- Sarah Martinez
During the "Conversations About America's Future" event at the Moody Theater, Castro sat down with HuffPost Editor-in-Chief Lydia Polgreen for an hour-long discussion that introduced the locally famous politician to festival attendees from around the country.
Polgreen asked Castro where he saw himself fitting into the political spectrum, noting his upbringing in Chicano politics.
"I consider myself a progressive," Castro answered. "There are 15 people in this race. What you're going to get is on different issues, you're going to get people who are more to the left and some people that are more in the middle. I'm sure that's going to be true with me too."
Polgreen grilled Castro about his experience, asking if his time as mayor in the Alamo City and later as secretary of housing and urban development during the Obama administration were enough to prepare him for the White House.
"What people want is somebody that understands how to do effective public service," Castro said. He noted that voters in 2016 believed Donald Trump's business background would make him a successful president. Castro, however, added that believes public service is more important.
"It's more than enough," he said.
Polgreen also pointed out Castro's lack of foreign policy experience.
"We've seen that presidents can come into office without that kind of experience," Castro said. "As long as they surround themselves with a strong team, they're able to do a great job for the country, and that's what I would do too."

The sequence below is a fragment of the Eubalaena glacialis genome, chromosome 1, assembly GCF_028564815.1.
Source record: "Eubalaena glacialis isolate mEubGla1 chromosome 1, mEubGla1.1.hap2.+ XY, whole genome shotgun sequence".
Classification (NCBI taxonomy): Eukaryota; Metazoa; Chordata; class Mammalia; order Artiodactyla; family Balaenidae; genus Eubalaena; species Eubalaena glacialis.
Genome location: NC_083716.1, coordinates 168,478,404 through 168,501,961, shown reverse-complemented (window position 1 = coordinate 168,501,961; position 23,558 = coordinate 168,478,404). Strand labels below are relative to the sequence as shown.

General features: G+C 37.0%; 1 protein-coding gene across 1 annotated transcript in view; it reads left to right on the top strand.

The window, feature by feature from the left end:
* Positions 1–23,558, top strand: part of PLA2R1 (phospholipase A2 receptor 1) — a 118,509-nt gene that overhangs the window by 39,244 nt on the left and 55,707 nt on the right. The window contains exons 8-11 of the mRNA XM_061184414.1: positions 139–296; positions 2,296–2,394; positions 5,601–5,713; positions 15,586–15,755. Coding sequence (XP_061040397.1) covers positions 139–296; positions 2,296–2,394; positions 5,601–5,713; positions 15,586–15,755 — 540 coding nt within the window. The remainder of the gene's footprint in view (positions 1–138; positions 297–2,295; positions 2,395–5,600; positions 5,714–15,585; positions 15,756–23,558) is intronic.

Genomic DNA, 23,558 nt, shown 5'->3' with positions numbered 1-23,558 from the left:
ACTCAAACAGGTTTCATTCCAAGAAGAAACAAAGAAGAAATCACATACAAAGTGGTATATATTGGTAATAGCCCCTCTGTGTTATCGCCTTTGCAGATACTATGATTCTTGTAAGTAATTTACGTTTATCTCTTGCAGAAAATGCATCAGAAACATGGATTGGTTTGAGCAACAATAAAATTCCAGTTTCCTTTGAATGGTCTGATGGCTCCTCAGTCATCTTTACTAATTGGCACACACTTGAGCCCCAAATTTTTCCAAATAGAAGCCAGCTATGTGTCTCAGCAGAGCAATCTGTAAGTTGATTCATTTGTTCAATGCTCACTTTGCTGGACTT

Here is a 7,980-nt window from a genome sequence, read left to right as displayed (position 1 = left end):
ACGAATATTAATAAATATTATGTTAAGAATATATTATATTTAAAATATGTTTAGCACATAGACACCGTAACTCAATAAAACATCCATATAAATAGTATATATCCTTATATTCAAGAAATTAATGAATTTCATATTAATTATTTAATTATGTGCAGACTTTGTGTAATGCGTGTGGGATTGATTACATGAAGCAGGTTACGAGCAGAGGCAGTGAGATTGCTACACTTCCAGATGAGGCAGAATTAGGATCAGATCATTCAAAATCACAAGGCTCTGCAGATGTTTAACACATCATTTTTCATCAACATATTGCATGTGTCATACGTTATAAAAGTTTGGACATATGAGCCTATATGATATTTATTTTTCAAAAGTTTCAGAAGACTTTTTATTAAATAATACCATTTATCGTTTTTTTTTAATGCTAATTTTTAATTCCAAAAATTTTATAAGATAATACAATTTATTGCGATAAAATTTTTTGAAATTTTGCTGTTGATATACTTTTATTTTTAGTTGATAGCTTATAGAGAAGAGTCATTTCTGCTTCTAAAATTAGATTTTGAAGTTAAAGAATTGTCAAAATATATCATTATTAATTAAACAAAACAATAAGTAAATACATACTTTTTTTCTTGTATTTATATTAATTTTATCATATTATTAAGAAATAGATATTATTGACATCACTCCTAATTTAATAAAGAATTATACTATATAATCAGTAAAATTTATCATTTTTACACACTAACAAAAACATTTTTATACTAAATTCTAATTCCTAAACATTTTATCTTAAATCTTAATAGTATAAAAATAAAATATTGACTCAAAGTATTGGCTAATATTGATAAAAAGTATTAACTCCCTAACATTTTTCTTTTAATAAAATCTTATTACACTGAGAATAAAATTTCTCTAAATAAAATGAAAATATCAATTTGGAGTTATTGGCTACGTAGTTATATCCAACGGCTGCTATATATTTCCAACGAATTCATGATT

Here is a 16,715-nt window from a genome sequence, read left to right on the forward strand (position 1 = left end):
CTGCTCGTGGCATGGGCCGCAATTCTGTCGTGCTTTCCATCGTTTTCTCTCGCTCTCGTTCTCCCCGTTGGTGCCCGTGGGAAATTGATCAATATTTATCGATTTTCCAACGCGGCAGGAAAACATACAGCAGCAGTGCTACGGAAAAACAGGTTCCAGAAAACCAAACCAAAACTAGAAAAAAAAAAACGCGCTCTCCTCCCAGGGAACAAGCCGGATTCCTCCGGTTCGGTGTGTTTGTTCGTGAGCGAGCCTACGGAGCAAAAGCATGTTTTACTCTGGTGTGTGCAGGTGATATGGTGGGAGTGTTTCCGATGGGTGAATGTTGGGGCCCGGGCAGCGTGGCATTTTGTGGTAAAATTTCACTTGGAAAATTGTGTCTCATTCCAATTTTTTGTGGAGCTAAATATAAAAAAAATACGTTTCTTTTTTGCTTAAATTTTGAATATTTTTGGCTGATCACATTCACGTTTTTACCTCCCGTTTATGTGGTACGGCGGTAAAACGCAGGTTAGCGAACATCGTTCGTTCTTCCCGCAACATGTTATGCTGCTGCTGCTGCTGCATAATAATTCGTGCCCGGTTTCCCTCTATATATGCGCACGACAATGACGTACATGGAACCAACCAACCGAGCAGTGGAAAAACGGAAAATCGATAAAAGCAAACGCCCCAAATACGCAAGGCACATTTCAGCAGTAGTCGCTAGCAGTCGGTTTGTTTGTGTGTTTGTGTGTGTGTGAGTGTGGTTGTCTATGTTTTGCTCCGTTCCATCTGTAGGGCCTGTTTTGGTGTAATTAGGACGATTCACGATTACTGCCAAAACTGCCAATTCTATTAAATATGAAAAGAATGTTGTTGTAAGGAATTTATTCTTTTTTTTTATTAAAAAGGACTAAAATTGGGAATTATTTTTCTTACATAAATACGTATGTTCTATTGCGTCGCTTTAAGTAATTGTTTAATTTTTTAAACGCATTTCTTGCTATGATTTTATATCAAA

- Sarah Martinez
While he hasn't solidified the platform for his presidential run, Castro has publicly endorsed universal prekindergarten, Medicare for all, the Green New Deal and initiatives endorsed by Democratic Socialist leaders like Sen. Bernie Sanders and U.S. Rep. Alexandria Ocasio-Cortez.
Polgreen was sure to ask Castro about his thoughts on Ocasio-Cortez, who was part of a moderated conversation on Saturday. Taking place inside one the the largest ballrooms in the Austin Convention Center, the room quickly filled up and overflowed into another room for the congresswoman's speaking event on the "New Left."
Castro called her a "breath of fresh air."
"Very talented, impressive. Not only in her victory in New York, but also the way that she has articulated her vision for the country's future," Castro said. "I'm glad that she's going to be a strong and powerful voice for not only the direction of the Democratic party but the direction of our country for a long time to come."
Perhaps the excitement over the "New Left" caused Castro to echo his stance on favorite progressive issues. He voiced support for marijuana legalization, free college tuition, a universal basic income and reparations for descendants of slaves.
Though he's nowhere close to being a front-runner in the crowded Democratic presidential candidates, Castro maintains he's running to win in 2020.
"We need new energy, new leadership," Castro said. "We need a president that can make sure in the years to come that we move forward as one nation with one destiny. As I see it, that destiny is to be the smartest, the healthiest, the fairest and the most prosperous nation on earth."
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